Something about this time of year has me thinking in gardening analogies. I have always so strongly felt the changing of life seasons, in fact the book of Ecclesiastes has always resonated with me:
“For everything there is a season, and a time for every matter under heaven.” Ecclesiastes 3:1 ESV
When the cold darker days of winter start to move towards the longer sunny days of spring I feel a shift, an urge to get outside, soak up the rays of the sun and get moving again. Winter is such a dormant season for me, I feel sluggish and the need to just shut down. Winter forces me to rest, which is very clearly a gift from the Father.
This year as spring began to approach I started thinking about gardening. This is our first year in our current home. When we moved in everything was perfectly landscaped and tended to. I remember last year this time was the first spring here. I just sat back soaking it up, basking in the beauty around me. In my eyes it was all perfect and almost felt too good to be true!
Well it only took a solid 4 weeks for reality to sink in. One day I woke up and it hit me, my yard was completely overgrown with weeds. Where did all these weeds come from, and how on earth would I get rid of them!? It seemed to happen overnight, and I was so upset to see the beauty overtaken by vines that literally sucked the life out of the healthy plants. Last year I was filled with anxiety over my yard no longer being the same perfectly manicured lawn it once was. I anxiously attempted to keep up with the weeds, but usually to no avail they took over. I have since decided there is no humanly way possible I can raise 4 children, well 5 if you count the puppy, and keep the yard perfectly weeded and trimmed.
As I reflected and learned from last years mistakes, I began to see this beautiful analogy in keeping up with my garden. It made me think about Adam and Eve, how they lived in the ultimate perfect garden. They literally had it all! I’m certain they had the most amazing fresh tasty produce, and the beauty that surrounded them must have been out of this world. Not to mention walking in the garden with God himself. They had immediate direct access to their creator, it must have been so spectacular. Yet, sin entered in, and that perfection was broken.
When I look at my overgrown yard, I sometimes think about how quickly sin creeps up in my heart. Just like a garden my heart is a picture of sowing and reaping. What I sow matters. Sowing to study and know God’s word, talking to my Heavenly Father, practicing the fruits of the Spirit, it’s all important. Galatians 6 says:
“Do not be deceived: God is not mocked, for whatever one sows, that will he also reap. For the one who sows to his own flesh will from the flesh reap corruption, but the one who sows to the Spirit will from the Spirit reap eternal life. And let us not grow weary of doing good, for in due season we will reap, if we do not give up.” Galatians 6:7-9 ESV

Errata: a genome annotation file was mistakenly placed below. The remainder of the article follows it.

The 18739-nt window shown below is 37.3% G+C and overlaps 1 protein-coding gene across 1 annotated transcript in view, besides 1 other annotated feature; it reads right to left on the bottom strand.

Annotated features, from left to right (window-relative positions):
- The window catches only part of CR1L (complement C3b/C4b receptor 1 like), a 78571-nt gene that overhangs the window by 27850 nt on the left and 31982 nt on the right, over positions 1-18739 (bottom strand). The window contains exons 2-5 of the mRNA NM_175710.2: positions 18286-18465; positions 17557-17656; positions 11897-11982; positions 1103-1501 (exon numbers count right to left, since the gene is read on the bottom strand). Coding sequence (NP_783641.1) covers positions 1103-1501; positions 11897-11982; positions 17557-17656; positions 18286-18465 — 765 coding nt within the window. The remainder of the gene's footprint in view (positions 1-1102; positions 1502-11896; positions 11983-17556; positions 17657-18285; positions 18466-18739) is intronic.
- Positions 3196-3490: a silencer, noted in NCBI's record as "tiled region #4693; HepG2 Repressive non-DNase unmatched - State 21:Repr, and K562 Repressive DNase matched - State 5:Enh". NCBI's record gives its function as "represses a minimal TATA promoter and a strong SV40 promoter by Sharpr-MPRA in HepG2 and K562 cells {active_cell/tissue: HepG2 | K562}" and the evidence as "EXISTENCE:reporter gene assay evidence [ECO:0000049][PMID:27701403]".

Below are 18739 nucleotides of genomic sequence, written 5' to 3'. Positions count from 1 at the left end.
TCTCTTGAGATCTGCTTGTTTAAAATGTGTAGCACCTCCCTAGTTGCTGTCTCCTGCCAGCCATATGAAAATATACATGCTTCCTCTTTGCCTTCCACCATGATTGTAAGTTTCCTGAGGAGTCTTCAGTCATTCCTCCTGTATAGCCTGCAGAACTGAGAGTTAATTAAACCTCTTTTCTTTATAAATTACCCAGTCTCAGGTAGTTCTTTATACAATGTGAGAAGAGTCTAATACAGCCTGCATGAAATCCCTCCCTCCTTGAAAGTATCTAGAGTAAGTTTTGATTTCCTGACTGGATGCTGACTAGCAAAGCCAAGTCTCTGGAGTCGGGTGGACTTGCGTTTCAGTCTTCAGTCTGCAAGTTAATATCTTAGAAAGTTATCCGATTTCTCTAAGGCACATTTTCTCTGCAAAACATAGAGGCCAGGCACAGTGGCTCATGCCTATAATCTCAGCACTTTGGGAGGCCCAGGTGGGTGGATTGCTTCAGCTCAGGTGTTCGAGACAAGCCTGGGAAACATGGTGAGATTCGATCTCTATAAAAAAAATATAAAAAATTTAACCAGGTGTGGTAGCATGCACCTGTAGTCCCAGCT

I remember as a new believer this verse intimidated me. The idea of sowing to the flesh and reaping corruption left me feeling anxious. How would I do the work to be “good enough” to earn and keep God’s favor? I have always struggled to want the “perfect garden”, but God offers us so much hope in Philippians 2:13
“For God is working in you, giving you the desire and the power to do what pleases him.” NLT
It took me a year, but I finally experienced a freedom in my garden, both spiritually and physically. In my actual garden at my home I decided to spend a chunk of time each day keeping weeds at bay. It’s imperfect, but it’s a steady faithfulness that adds up. I still have overgrown areas that I can’t always get to every day, but day by day I make small bits of progress. I rely on the Lords strength to do the hard jobs like mulching which is a good preventative measure, but gets messy and exhausting.
In a parallel way, I have embraced a freedom in the garden of my heart. It has started with seeing my efforts as nothing apart from God’s power. I can’t even “weed” out the sin in my heart without the Spirit’s help. It has looked like small measures of faithfulness such as going to God’s word before scrolling through my phone, and talking to God before running to a friend for help.
You see, what it comes down to is I can do no good apart from Him. That is humbling in the best possible way. There is a freedom we can experience when we find a balance between sowing faithfully, but also embracing our limitations and seeing that God’s strength is made perfect in our weakness. It is in no way saying we should just choose sin, but rather it is a freedom to acknowledge where we fall short, confess it to the Father and rely on His strength to grow us into who He already sees us as in Christ.
I pray this fills you with hope as you tend to your garden today!